The Exchange at sunset
Until last November, I hadn’t been to Lancaster since my sixth-grade field trip in 1990. I decided the time was right for a road trip on the cusp of the pandemic’s second wave and after reading about farm stays in the Amish countryside in National Geographic. Located 90 minutes outside Center City, the Lancaster Marriott at Penn Square (marriott.com) was home for the weekend, a recently revived property anchored by two contemporary dining experiences, the modern-American kitchen Plough and a sleek rooftop bar dubbed The Exchange. Across the street from the hotel, crowds gather early to shop for seasonal produce, sticky-sweet whoopie pies and handmade bonnets at Central Market (centralmarketlancaster.com). Around the corner, grab a coffee and a salted caramel treat at Lancaster Cupcake (lancastercupcake.com), featured on Food Network’s Cupcake Wars. Think of Prince Street as the Walnut Street of Lancaster, with can’t-miss retailers like Gallery Grow (gallerygrow.com), where guests can build their own terrariums at the plant bar, and David Lyall (davidlyalldesign.com), a home and design showroom filled with plush furnishings. Back near the farmers market, Ellicott & Co. (ellicott.co) focuses on a tightly edited mix of maker goods like Lancaster-branded swag, buttery leather rucksacks and barware that will make any home entertainer look like a skilled mixologist. New for 2021, the John J. Snyder Jr. Gallery of Early Lancaster County Decorative Arts (located inside the historic Rock Ford house) brings tall-case clocks, silver and furnishings to Lancaster.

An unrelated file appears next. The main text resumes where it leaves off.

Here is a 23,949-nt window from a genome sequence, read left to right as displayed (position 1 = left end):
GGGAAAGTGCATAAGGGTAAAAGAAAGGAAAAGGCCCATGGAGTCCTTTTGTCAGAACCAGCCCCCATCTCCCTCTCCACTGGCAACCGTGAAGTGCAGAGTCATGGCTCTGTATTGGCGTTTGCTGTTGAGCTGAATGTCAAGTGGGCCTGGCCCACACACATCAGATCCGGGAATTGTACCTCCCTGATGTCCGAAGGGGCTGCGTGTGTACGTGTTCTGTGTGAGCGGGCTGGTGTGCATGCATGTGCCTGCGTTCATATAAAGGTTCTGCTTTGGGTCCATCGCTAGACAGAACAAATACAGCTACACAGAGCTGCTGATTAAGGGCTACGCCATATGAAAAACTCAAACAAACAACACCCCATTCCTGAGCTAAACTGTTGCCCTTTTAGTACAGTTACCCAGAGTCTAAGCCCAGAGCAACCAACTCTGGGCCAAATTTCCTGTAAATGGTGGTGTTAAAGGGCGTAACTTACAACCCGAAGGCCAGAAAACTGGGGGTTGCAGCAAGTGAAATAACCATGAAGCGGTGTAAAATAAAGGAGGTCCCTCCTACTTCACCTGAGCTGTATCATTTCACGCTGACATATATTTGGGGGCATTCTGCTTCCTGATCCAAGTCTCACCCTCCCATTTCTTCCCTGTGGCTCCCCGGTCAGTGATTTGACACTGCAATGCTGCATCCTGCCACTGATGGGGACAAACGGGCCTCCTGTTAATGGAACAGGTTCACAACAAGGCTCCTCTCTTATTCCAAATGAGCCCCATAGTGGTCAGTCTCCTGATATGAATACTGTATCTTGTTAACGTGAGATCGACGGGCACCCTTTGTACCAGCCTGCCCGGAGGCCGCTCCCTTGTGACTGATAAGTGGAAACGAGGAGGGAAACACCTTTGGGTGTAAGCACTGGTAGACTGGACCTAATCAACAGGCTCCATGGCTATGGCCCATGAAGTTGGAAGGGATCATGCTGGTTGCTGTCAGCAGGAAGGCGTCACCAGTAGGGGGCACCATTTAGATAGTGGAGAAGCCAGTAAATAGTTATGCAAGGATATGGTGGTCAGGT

The Lancaster Marriott
Hold Your Horses
You’ll hear people refer to Lancaster as hip, but it’s the history that makes this travel destination stand out. Where else can you take a jaunty horse-and-buggy ride down a lonely road cut through miles of farmland handled by an Amish resident? It’s a can’t-miss experience for first-time visitors especially and was a highlight of my stay. “With our wide-open countryside and outdoor recreation combined with a smaller, walkable city and towns, Lancaster County strikes a comfortable balance of activity and spaciousness that appeals to many travelers,” says Edward Harris, president and CEO of Discover Lancaster. “This has always been true of the unique experience we offer, but people are putting an extra premium on that aspect right now.”
Take a horse and-buggy ride with an Amish resident.
Photography by: Donovan Witmer; courtesy of Discoverlancaster.com